In a study of 70 elderly men with moderately severe CHF, testosterone therapy for 12 weeks improved exercise capacity, muscle strength, glucose metabolism, and baroreflex sensitivty. Testosterone had no effect on LV function, however. The results of the Italian study appear in the Journal of the American College of Cardiology.
In an accompanying editorial, Pâl Aukrust writes that:
Testosterone treatment represents a new therapeutic approach in chronic HF that might have some potential. Studies performed thus far primarily demonstrate improved functional capacity and quality of life, with little or no effects on cardiac function, representing a more “palliative” therapeutic concept. However, it is not inconceivable, on the basis of the dynamic interaction between HF comorbidities and the myocardium, that these extra-cardiac effects, at least in the long-term, might translate into not only reduced morbidity but also into improved myocardial performance and reduced mortality. This aspect should be addressed in forthcoming studies.
Here is the ACC press release:
A Boost of Testosterone Benefits Elderly Patients with Heart Failure
Hormone improves cardiac function, large muscle strength and blood sugar metabolism—key factors for prognosis and survival
Boosting dwindling testosterone levels appears to provide important therapeutic benefits for elderly men with heart failure—a condition in which the heart lacks the ability to pump enough blood through the body.
Patients receiving testosterone therapy had improved exercise capacity, muscle strength and performance, as well as blood sugar metabolism, according to new data published in the September 1, 2009, issue of the Journal of the American College of Cardiology. Unlike previous studies using testosterone, researchers found that increases in functional capacity and muscle strength were due to higher plasma levels of testosterone and not to changes in left ventricular function, suggesting that testosterone could have direct beneficial effects on muscle performance in heart failure patients.
“Our study shows that testosterone therapy may be an important addition to the treatment of chronic heart failure,” said Ferdinando Iellamo, M.D., Department of Internal Medicine, University of Rome Tor Vergata, and IRCCS San Raffaele Pisana, Rome, Italy. “It is well tolerated and appears to improve cardiovascular parameters that play a role in determining the prognosis and survival of these patients.”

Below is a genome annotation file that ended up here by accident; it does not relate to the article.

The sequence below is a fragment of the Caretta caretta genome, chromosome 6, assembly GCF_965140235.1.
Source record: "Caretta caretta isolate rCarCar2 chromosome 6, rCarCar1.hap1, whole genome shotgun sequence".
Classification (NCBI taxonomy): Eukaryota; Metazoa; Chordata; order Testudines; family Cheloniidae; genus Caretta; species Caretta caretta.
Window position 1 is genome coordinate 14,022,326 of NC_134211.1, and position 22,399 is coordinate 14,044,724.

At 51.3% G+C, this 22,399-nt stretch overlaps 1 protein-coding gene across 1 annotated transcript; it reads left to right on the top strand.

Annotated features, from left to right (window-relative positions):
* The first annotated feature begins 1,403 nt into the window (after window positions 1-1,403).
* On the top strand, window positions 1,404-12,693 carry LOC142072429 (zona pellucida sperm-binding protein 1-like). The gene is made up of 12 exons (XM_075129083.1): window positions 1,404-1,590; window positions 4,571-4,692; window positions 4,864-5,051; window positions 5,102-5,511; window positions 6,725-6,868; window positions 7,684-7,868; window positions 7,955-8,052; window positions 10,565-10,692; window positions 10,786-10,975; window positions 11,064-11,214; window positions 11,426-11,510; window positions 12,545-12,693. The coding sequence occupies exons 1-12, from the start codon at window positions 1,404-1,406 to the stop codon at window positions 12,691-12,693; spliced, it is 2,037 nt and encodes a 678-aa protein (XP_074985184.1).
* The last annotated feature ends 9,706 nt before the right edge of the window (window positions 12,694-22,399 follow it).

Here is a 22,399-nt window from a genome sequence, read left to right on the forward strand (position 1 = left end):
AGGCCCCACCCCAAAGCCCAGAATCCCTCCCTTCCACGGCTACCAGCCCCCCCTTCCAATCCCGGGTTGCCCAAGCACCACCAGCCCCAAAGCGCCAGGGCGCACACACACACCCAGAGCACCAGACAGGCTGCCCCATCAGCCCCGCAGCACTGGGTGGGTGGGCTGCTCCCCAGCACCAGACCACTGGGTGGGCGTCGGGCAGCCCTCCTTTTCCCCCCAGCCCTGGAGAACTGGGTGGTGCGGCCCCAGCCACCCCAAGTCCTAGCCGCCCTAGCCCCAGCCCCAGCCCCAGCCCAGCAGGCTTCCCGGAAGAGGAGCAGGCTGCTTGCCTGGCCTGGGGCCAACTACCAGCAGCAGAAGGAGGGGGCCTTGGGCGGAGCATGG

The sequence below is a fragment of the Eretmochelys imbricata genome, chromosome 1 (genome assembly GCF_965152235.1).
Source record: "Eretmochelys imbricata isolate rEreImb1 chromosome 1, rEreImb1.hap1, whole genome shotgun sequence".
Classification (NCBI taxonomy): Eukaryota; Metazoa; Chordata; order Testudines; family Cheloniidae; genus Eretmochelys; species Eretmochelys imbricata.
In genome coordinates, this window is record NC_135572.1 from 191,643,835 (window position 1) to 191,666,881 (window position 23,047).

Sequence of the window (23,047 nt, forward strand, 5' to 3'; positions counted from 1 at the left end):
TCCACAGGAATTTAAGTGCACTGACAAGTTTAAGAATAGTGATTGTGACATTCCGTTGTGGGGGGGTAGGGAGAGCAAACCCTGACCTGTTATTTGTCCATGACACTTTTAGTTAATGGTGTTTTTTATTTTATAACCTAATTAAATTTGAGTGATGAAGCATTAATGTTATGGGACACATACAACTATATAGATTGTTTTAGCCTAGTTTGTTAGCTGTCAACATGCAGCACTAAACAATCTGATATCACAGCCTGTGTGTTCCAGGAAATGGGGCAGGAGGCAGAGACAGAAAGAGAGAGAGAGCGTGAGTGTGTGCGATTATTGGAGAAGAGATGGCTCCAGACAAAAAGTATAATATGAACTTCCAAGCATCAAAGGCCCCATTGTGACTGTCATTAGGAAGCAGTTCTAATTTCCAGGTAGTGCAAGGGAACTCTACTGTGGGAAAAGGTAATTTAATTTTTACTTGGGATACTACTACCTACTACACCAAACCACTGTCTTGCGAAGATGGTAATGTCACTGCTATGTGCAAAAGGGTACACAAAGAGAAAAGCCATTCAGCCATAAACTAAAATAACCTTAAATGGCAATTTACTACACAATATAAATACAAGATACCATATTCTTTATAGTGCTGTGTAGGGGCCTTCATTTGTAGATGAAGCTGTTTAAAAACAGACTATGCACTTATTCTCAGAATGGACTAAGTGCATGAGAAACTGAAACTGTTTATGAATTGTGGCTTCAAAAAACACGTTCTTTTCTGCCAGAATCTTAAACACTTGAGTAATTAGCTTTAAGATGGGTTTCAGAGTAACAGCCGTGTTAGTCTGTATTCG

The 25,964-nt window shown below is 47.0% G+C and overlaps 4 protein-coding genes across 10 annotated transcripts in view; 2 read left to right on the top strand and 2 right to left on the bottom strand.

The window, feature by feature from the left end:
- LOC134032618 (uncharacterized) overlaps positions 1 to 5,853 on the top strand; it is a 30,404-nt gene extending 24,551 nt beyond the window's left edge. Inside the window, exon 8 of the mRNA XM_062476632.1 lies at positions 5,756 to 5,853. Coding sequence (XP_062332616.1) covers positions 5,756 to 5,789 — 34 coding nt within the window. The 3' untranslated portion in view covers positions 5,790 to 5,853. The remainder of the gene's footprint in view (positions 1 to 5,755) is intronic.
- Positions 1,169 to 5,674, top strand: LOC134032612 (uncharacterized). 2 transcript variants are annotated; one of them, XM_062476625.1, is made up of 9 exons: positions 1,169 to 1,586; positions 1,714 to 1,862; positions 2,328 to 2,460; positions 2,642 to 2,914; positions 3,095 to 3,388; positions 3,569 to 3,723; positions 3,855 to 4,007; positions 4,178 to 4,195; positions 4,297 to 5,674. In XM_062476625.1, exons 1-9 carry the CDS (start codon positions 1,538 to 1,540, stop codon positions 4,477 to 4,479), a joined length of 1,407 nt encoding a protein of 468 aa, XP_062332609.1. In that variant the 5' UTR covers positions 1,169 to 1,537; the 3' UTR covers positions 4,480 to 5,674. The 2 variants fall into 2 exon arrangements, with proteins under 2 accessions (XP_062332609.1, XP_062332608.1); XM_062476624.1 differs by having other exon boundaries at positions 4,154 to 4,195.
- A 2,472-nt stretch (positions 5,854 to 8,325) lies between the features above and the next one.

Approximately one in four men with chronic heart failure has evidence of testosterone deficiency. Low plasma levels of this hormone have been related to the progression of heart failure at least partly because it may impair muscle function and exercise tolerance. Testosterone is believed to play a protective role, in part, by improving the capacity of the cardiovascular and respiratory systems to deliver oxygen to exercising muscles. Supplementing testosterone levels also appears to improve other disturbances in heart failure patients such as impaired effects of insulin with subsequent increased glucose levels, as well as increased levels of inflammatory mediators that can contribute to an inappropriate weight loss.
Experts say it is becoming increasingly apparent that heart failure is a disease that involves not only the heart and circulation, but also other organs and systems such as the skeletal muscle.
“Despite state-of-the-art cardiovascular treatment, chronic heart failure is a progressive disease with high morbidity and mortality, suggesting that important pathogenic mechanisms remain unmodified by the present treatment modalities,” said Pal Aukrust, M.D., Ph.D., Research Institute for Internal Medicine, University of Oslo, Norway and lead author of the accompanying editorial. “Accordingly, there is an urgent need for new treatment options, and testosterone substitution may well be an interesting approach.”
Seventy elderly male patients with stable chronic heart failure were randomly assigned to receive long-acting testosterone therapy by intramuscular injection (n=35) or placebo (saline injection, n=35)—both in addition to standard medical treatment. Patients had to have stable heart failure to be enrolled in this double-blind, placebo-controlled trial. Each received an injection at baseline, 6 weeks and 12 weeks. All patients received a series of tests including electrocardiogram, cardiopulmonary exercise test, 6-minute walk test, and an assessment of muscle strength, among other measures at the start and conclusion of the study.
Although there have been several other studies examining the therapeutic value of testosterone on chronic heart failure, the present study builds upon the existing data in several important ways. First, in contrast to previous studies, researchers found that the effect of testosterone on muscle performance was not secondary to improved heart function, suggesting a more direct effect on the muscles, according to Dr. Aukrust. Second, while it has previously been reported that testosterone therapy may increase forearm muscle strength, the present study shows better performance in larger, weight-bearing muscles. Finally, the improvement in muscle performance and functional capacity was accompanied by an increase in insulin sensitivity even in patients with normal blood sugar levels, which may counteract the development of type II diabetes mellitus.
“These are exciting results, but we need large scale clinical trials to determine how best to prescribe testosterone supplementation and identify sub-groups of heart failure patients likely to benefit. This includes evaluating its use in women,” added Dr. Iellamo.
He says preliminary results from an ongoing study in women with chronic heart failure by his group seem promising.
Dr. Iellamo reports no conflicts of interest.